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Prof. Dr. Holger Giese

Graphs as Models 2015

Graphs are used as models in all areas of computer science: examples are state space graphs, control flow graphs, syntax graphs, UML-type models of all kinds, network layouts, social networks, dependency graphs, and so forth. Used to model a particular phenomenon or process, graphs are then typically analyzed to find out properties of the modelled subject, or transformed to construct other types of models.

Graphs as Models combines the strengths of two pre-existing workshop series: GT-VMT (Graph Transformation and Visual Modelling Techniques) and GRAPHITE (Graph Inspection and Traversal Engineering), but also solicits research from other related areas, such as Social Network Analysis.

Graphs as Models is a satellite workshop of ETAPS 2015.


This workshop seeks to attract and stimulate research on the techniques for graph analysis, inspection and transformation, on a general level rather than in any specific domain. Thus, the concept of a graph (in its many guises) is central; contributions should address scenarios for the use of graphs in a modelling context that potentially transcend specific settings and can be applied across domains. Good, well-known examples of such techniques are model checking and graph transformation; but we welcome contributions on any of the following (non-exhaustive) list of topics:

  • The use of graphs in software development, such as synthesis, planning, bug mitigation and repair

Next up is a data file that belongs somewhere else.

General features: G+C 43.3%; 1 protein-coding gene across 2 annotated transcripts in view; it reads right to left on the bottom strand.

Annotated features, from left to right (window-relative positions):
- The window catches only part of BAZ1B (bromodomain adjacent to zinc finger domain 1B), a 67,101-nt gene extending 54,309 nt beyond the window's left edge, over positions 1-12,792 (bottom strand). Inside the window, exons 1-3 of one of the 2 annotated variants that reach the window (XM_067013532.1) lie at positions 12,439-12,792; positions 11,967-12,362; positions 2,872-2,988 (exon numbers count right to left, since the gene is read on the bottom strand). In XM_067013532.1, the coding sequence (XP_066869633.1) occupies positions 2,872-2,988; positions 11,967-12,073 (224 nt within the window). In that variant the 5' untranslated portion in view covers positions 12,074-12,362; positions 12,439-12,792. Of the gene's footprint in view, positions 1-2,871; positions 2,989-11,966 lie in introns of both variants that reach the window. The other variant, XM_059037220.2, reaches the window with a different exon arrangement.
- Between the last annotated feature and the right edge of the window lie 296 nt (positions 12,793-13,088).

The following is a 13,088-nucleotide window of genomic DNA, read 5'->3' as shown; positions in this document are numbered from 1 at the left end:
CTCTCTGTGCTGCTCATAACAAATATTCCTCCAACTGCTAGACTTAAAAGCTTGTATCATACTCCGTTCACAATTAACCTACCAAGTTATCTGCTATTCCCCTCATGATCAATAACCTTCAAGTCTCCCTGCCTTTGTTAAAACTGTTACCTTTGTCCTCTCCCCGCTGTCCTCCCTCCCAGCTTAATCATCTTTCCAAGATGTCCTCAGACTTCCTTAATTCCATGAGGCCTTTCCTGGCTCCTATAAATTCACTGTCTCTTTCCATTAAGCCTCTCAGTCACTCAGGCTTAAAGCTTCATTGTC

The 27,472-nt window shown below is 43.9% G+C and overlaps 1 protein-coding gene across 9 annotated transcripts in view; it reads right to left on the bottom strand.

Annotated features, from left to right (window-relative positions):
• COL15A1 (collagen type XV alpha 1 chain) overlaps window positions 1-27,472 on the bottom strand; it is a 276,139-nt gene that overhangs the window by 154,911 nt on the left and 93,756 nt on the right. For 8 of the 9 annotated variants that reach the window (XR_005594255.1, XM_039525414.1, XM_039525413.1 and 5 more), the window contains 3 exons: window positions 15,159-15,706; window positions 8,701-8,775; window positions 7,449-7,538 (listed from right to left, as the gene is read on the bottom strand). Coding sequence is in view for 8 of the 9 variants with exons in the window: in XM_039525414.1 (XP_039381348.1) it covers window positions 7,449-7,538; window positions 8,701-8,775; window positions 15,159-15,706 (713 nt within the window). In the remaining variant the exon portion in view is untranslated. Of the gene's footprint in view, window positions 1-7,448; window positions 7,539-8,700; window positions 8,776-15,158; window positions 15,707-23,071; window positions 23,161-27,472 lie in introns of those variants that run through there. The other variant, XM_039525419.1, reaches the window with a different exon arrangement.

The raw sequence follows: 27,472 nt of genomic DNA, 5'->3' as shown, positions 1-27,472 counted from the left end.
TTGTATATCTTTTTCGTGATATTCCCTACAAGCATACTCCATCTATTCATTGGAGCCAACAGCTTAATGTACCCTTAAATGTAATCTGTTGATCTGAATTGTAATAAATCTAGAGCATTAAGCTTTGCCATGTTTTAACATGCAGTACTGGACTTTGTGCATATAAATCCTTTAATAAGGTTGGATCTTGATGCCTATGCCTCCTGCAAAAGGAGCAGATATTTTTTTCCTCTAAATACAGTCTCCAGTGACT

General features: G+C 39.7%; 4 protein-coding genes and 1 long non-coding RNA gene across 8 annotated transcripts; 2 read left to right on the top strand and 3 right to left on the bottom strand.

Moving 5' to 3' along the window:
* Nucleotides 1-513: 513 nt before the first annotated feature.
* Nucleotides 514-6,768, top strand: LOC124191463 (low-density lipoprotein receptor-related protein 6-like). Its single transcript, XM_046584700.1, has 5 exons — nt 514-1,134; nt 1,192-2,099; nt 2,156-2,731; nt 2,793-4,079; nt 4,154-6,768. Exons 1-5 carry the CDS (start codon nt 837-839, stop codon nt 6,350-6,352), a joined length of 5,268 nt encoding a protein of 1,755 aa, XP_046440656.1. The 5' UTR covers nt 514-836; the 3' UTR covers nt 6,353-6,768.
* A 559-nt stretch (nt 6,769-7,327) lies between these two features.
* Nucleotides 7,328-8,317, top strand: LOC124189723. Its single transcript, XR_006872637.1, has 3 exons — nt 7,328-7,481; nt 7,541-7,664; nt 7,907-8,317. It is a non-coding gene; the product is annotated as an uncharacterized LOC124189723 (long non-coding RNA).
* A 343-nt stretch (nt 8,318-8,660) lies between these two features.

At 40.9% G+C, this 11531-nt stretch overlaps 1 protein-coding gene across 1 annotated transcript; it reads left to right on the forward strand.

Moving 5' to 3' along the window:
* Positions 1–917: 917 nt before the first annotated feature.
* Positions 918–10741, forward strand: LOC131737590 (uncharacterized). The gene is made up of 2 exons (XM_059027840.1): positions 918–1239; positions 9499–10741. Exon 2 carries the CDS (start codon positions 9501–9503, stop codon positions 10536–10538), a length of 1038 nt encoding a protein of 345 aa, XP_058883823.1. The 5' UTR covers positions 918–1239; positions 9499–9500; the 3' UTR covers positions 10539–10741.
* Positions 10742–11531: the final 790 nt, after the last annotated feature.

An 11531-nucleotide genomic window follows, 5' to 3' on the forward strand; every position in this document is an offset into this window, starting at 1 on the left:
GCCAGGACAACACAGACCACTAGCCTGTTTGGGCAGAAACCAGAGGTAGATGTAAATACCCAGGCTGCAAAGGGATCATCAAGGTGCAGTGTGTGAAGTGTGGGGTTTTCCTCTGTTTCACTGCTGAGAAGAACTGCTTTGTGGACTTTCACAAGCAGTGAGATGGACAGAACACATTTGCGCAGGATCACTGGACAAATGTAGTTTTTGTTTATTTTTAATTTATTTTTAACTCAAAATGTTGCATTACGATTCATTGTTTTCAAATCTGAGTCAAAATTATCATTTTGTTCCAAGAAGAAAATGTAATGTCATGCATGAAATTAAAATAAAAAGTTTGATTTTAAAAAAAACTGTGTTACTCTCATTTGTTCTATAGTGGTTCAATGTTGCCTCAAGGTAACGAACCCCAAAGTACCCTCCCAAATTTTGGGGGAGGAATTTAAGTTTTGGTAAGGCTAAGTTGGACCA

• The use of graphs in software analysis, such as verification, testing, static analysis, and simulation
  • Graph search optimization techniques such as state space reduction techniques and search heuristics
  • Graph algorithms exploiting parallel and distributed architectures, such as clusters, grids and cloud platforms
  • Graph algorithms exploiting dedicated hardware, such as graphics processing units and massive storage
  • Dedicated algorithms or implementation techniques for graph matching, isomorphism checking, graph distance and other graph-based problems
  • Stochastic processes on graphs, including random walks
  • Analysis of large graphs, such as large state spaces, social network graphs, large networks, and big (graph) data
  • Visual language definition and syntax, such as meta-modelling, grammars and graphical parsing
  • Static and dynamic semantics of visual languages, including OCL, graph constraints, simulation and animation
  • Model-to-model and model-to-text transformations and their application in model-driven development
  • Visual modeling techniques and graph transformations for systems with quality properties like performance, real-time, safety, reliability, and energy consumption
  • Case studies and applications
  • Tool support for any of the above

Workshop Format

This is a two-day workshop programmed as a mixture of:

  • Submitted paper presentations
  • Fully interactive sessions, such as:

    • Community challenges: What open issues do you see? What unresolved, graph-related problems are you facing? Give a 5-minute presentation and receive 10 minutes of feedback and in-depth discussion from an involved audience
    • Brainstorm groups: Be part of a small group for a 45-minute brainstorm discussion on a chosen topic concerning the use of graphs as models; think out of the box and bring back your conclusions afterwards
    • Informal tool demos: Convince the audience in 10 minutes that they really need the functionality your graph-based tool offers